For Scream Factory’s Collector’s Edition release, they’ve included two of those versions, simply presented as the Theatrical Cut and the Director’s Cut. As far as my personal preference on which version I think is better, it’s the Theatrical Cut, hands down. I think it has better pacing with little to no filler, while the Director’s Cut just extends things, mostly with unnecessary character moments or beats. For the presentation of the Theatrical Cut on the first disc, it appears to be a port of the same transfer sourced for MGM’s Blu-ray release (but with a different encode, obviously). There’s a very organic appearance with sometimes heavy and sometimes refined grain levels. Facial and surface textures carry an enormous amount of fine detail with excellent depth. The robust color palette really pops with strong hues, both primary and secondary. Blacks are mostly deep, although lightened up by the grain from time to time, and there’s some nice shadow detail on display. Brightness and contrast are at virtually perfect levels, and there are no signs of artificial enhancement on display. There’s also some leftover film artifacts such as minor dirt and scratches, and also a bit of wobble in a couple of places. It should also be noted that the opening moments showing Dollarhyde’s P.O.V. in the Leeds’ house have been obviously degraded, perhaps to make them appear like a lesser film stock. This could have been in the original Theatrical Cut, but again, it wasn’t present on previous DVD editions - at least none that I can remember, so who knows. For the Director’s Cut on the second disc, the same MGM source is used, except for the extended scenes. They have been sourced from a standard definition version of the film (included in full separately as an extra for good measure) and plopped into the master source. The upgraded material is still quite strong, except for scenes that were sourced from Michael Mann’s personal VHS copy of the movie. Unfortunately, there doesn’t seem to be a way to recreate the Director’s Cut from scratch, but just having it documented at all is a good thing as some people do prefer it.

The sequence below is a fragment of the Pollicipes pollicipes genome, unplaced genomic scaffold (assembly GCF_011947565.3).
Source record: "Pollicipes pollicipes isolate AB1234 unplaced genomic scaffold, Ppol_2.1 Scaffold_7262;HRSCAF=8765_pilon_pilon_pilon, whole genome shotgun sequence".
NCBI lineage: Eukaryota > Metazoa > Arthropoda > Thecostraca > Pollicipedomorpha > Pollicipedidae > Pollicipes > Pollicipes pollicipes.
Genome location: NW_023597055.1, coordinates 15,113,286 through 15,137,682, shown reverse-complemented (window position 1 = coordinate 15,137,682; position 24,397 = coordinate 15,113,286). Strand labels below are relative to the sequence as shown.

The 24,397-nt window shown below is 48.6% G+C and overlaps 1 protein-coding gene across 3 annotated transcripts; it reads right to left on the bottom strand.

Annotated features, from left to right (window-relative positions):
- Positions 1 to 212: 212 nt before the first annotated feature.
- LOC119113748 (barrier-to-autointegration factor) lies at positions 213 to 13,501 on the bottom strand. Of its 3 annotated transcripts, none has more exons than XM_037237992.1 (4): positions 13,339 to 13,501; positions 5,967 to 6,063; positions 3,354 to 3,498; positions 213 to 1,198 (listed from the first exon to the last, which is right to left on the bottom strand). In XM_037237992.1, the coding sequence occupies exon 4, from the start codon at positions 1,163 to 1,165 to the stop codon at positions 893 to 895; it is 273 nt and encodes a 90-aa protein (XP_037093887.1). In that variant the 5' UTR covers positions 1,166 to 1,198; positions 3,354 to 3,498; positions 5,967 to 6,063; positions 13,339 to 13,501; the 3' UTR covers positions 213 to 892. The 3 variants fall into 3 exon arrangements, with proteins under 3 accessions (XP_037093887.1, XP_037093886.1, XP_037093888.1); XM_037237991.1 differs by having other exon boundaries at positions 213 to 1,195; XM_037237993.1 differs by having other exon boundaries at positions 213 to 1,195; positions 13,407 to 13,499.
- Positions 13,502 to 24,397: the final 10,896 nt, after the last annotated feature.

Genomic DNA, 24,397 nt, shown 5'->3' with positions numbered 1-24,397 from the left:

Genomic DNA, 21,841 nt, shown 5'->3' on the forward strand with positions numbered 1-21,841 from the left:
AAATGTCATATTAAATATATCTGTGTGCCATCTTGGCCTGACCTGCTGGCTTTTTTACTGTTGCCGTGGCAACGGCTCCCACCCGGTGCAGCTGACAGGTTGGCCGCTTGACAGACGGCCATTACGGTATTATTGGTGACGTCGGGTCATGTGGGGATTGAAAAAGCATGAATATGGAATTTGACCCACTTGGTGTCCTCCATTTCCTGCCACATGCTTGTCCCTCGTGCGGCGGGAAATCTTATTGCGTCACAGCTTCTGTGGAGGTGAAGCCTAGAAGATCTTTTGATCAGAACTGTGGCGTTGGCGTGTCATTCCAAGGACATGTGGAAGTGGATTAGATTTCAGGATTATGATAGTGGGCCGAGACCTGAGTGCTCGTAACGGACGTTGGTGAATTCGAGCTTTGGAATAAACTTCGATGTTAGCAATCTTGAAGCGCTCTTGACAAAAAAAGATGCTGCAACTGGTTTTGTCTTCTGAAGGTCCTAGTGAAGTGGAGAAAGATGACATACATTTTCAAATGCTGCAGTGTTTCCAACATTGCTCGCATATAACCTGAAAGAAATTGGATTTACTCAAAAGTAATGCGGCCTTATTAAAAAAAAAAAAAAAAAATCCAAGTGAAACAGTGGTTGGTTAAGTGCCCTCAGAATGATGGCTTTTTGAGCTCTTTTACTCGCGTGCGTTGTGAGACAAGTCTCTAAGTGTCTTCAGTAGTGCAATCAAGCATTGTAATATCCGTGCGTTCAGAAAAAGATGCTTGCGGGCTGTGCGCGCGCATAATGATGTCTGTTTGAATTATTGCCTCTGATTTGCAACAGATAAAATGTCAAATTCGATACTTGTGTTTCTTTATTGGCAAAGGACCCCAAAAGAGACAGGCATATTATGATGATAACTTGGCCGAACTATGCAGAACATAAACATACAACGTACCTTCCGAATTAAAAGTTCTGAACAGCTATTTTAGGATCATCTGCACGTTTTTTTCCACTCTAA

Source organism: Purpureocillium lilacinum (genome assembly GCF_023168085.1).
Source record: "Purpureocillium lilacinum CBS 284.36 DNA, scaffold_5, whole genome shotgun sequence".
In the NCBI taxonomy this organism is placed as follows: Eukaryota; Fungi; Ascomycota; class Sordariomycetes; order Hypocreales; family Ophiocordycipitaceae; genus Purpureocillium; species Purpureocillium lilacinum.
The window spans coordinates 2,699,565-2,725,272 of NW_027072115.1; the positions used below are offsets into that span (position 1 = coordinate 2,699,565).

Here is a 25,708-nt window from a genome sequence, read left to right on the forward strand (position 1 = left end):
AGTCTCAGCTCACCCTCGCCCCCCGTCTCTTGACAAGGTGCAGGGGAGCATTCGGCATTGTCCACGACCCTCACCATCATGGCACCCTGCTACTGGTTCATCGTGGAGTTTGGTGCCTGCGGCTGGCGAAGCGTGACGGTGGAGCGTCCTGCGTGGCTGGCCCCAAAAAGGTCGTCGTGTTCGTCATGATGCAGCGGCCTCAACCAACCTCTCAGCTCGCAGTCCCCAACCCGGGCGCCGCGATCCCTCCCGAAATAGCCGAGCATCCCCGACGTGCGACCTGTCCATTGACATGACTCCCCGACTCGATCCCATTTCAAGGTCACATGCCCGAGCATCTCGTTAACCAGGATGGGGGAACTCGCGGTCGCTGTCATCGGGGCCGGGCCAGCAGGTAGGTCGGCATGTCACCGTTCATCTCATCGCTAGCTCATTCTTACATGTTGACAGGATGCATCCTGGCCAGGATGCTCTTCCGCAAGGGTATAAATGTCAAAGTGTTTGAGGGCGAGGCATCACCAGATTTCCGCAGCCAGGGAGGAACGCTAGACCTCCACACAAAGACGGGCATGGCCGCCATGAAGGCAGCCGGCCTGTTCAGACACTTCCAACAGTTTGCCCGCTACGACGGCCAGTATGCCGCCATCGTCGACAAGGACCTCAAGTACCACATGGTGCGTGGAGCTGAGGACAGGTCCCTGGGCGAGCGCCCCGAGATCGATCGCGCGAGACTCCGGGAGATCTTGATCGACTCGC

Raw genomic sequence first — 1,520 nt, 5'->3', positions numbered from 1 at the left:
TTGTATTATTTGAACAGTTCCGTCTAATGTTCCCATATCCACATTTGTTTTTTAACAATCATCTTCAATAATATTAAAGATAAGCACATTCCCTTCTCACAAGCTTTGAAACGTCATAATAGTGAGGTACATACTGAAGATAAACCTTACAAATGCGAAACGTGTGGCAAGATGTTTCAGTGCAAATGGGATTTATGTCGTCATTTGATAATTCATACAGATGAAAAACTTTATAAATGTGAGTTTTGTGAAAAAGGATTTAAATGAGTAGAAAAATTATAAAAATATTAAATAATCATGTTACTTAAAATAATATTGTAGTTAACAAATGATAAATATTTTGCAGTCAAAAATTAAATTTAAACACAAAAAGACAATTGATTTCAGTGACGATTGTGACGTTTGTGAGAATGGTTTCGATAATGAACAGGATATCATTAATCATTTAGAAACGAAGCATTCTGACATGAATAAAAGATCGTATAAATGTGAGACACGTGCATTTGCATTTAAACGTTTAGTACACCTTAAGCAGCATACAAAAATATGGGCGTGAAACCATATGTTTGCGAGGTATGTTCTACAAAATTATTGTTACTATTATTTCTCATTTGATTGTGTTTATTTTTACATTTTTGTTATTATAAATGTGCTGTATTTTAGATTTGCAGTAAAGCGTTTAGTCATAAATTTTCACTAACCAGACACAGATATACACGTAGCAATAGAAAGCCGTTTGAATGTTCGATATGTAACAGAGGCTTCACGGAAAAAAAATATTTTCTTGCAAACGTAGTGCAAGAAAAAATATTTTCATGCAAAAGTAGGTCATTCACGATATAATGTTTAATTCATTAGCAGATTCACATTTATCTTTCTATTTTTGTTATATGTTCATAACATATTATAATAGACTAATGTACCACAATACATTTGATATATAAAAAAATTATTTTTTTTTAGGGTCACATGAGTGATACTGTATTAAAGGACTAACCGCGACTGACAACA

As for the audio selection, both versions come with English 5.1 and 2.0 DTS-HD tracks. You can pick and choose your favorite with these selections, as both tracks have their pros and cons. The 5.1 track offers mostly clear dialogue but is drowned out a bit by the music and score at times. Sound effects and LFE are much stronger on the 5.1 track as well. The 2.0 track, however, is a more balanced track with the music fitting in with the rest of the soundtrack more snuggly, but without as much boost. The 5.1 track also has some nice activity in the surround speakers, but I wouldn’t consider it an overly spatial presentation. Some of the music and effects also sound a little bit more dated in quality than they perhaps should. Overall though, both tracks have something to offer but are not created equal. Personally, I prefer the simple nature of the 2.0 track as it sounds less crowded - that and the purist in me has been hearing it only one or two audio channels most of my life anyways. There are also subtitles in English SDH for those who might need them.